Continuous Performance Monitoring
Continuous Performance Monitoring#
Continuous performance monitoring is the activity to track, log and monitor over time the behaviour and the performance of Artificial Intelligence and Machine Learning models. This activity is particularly relevant after in-production deployment in order to detect any performance drifts and outages of the model.
More in Detail#
Monitoring the live functioning of a produtionalised ML/AI model or system is an emergent topic that is gaining increasing attention as more and more methods are being deployed in industrial, commercial and public sectors. As any other piece of software, any tool based on AI/ML needs to be maintained over time, for fixing bugs and ensuring quality. ML models and systems require specific strategies that take into account their nature of learning from data.
Idealistically, the behaviour of ML models trained on sample well-curated data is expected to generalise on new, unseen data in the post-deployment phase. Nonetheless, this happens rarely in practice, and a model’s performance assessed live is often different from the performance evaluated offline during development. Furthermore, it is well-known that the performance of an AI model or system degrades over time.
Several phenomena have been identified as drivers of this decay. The input data fed into the ML model may contain unexpected patterns not present in the training datasets. Moreover, the characteristics of data may change over time, causing that the relationships at the core of the ML methods do not stand valid any more.
This phenomenon, termed concept or model drift , can lead the model to make wrong predictions. Additionally, if the nature (or distribution) of the input data become vastly different with respect to those used for training, the performance can even drop below acceptance. This phenomenon is known as covariate shift . Performance degradation can also result from the impact that the same deployed ML model may have on the decision process that it supports. The ML model may influence other elements involved in the decision or induce an overall change in the phenomenon that is being modelled, which was not taken into account during training.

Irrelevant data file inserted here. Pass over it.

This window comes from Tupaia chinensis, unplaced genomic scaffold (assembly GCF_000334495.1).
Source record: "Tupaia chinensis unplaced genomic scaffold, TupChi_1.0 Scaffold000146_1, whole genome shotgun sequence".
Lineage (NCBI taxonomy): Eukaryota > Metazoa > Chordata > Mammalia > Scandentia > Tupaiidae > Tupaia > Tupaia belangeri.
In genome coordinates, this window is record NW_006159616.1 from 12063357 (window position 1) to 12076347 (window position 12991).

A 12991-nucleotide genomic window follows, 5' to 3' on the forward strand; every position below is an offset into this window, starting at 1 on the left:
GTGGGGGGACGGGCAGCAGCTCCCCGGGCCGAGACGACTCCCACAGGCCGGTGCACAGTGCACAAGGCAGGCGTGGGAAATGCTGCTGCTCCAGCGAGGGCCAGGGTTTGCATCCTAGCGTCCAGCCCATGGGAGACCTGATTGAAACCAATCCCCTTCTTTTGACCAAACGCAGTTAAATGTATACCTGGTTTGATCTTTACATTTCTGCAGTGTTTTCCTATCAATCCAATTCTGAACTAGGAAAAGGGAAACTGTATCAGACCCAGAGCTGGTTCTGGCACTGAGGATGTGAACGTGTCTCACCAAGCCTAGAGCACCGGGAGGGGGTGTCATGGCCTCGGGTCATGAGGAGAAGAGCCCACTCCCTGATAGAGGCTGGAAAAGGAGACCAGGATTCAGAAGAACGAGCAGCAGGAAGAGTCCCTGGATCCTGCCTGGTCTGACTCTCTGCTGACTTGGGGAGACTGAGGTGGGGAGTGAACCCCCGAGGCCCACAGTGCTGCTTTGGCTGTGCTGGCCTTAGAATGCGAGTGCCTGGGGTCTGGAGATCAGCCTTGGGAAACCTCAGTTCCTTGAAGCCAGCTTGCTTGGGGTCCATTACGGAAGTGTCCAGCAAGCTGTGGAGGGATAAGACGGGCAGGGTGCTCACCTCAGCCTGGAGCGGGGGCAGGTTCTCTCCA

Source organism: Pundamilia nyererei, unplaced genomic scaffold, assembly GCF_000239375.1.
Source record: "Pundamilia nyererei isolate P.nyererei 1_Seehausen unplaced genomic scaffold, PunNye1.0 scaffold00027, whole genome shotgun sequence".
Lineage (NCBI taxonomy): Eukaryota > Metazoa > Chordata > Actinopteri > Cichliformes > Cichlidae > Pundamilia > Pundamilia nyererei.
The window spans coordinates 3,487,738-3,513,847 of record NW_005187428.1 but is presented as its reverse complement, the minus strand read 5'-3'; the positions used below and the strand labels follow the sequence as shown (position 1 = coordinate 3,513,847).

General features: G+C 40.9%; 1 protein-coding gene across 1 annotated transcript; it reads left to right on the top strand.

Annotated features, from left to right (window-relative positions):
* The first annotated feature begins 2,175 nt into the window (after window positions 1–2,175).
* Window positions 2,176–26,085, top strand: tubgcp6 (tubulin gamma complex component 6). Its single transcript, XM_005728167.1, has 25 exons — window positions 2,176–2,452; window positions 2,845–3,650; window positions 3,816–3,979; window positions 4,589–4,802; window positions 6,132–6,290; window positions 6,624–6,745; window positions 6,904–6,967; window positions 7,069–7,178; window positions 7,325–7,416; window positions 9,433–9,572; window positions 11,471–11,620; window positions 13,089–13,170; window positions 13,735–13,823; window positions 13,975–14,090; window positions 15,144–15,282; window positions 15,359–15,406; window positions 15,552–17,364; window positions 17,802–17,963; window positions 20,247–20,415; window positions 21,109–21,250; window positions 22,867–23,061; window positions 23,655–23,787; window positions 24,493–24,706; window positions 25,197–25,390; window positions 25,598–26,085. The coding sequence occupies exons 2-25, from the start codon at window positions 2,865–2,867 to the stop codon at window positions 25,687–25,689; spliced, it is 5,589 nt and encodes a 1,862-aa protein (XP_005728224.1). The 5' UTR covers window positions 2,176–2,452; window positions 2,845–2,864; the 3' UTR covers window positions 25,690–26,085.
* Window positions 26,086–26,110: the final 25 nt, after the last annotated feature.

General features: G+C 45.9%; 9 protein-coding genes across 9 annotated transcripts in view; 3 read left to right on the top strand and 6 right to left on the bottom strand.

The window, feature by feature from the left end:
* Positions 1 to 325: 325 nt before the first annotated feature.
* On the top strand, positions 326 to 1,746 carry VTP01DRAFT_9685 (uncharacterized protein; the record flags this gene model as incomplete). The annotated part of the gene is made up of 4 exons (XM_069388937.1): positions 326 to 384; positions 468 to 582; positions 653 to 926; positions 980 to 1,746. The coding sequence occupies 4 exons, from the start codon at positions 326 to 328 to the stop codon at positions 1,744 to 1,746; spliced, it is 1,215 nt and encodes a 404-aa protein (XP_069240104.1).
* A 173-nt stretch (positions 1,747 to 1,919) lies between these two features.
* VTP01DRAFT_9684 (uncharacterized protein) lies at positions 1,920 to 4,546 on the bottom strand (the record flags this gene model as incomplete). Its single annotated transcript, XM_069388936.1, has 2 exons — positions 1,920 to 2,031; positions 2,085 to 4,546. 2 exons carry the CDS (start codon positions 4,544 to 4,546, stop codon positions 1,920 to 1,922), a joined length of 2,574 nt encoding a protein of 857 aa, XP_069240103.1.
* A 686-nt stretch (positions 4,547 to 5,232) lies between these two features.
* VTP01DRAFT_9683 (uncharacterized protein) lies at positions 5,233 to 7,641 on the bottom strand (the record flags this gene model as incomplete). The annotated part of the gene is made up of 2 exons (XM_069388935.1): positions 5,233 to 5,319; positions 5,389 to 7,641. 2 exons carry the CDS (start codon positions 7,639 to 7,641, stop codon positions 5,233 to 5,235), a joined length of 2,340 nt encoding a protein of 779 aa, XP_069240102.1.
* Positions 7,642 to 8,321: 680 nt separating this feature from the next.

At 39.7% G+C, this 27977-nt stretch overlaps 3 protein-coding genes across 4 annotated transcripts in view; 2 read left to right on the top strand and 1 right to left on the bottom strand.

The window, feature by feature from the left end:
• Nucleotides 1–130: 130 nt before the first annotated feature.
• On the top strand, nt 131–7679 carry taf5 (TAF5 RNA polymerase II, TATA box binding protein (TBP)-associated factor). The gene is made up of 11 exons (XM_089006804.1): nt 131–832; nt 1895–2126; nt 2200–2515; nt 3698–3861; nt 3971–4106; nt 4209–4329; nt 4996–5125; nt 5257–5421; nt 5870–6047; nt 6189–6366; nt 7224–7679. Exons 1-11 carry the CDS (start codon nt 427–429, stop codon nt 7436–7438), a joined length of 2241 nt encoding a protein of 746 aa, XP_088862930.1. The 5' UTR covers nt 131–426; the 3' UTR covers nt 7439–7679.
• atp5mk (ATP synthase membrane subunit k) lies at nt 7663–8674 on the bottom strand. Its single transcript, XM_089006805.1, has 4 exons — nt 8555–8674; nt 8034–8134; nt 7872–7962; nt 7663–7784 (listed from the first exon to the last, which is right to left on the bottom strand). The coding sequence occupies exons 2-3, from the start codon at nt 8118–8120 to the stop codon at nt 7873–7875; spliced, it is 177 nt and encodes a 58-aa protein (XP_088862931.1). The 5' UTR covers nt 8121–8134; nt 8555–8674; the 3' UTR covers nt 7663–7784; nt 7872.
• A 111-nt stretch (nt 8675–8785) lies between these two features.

Overall, after its deployment, an ML method can come across several difficulties and changes that the level of efforts and skills needed in its maintenance could be an order of magnitude higher than that needed in model building.
Given these concerns, several strategies and best practices have been investigated to monitor the behaviour of ML methods after deployment, also in relation to any consequence the methods can have. The first work published in 2015 described the various challenges that ML methods raise after deployment in relation to data dependencies, model complexity, reproducibility, testing, and changes in the external world . After that, several methods have been presented in the literature, focusing specifically on data , on the role of humans in ML deployment , on testing strategies , or the definition of a general framework to track ML methods in their live functioning (e.g., pipelines, datasets, execution configurations, code and human actions) .
Overall, the best practices, promoted also from industrial actors [8, 9], include a continuous monitoring of the ML system to assess its quality and “vitality”. Various types of metrics are suggested in this respect, focusing mainly on performance evaluation. The idea is to detect changes in the behaviour and then act via re-training or implementing an active learning approach (when reinforcement learning is adopted), so as to rectify any wrong conduct. It should be noted that model maintenance can be seen as nurturing the model, as it can take advantage of the new knowledge coming from the real-setting scenario, thus it can produce an improvement of the original version released.
Monitoring and maintenance can be performed in a proactive or reactive fashion. Proactive monitoring works to identify the input samples that deviate significantly from the patterns seen in the training phase and to analyse them more in detail to understand any drifts. The reactive approach entails detecting a wrong output and identifying its causes, so as to understand how the method can be rectified.
The Continuous Delivery  and DevOps  approaches have been also proposed to better manage the risks of releasing changes to Machine Learning applications and, then, do them in a safe and reliable way.
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This entry was written by Sara Colantonio.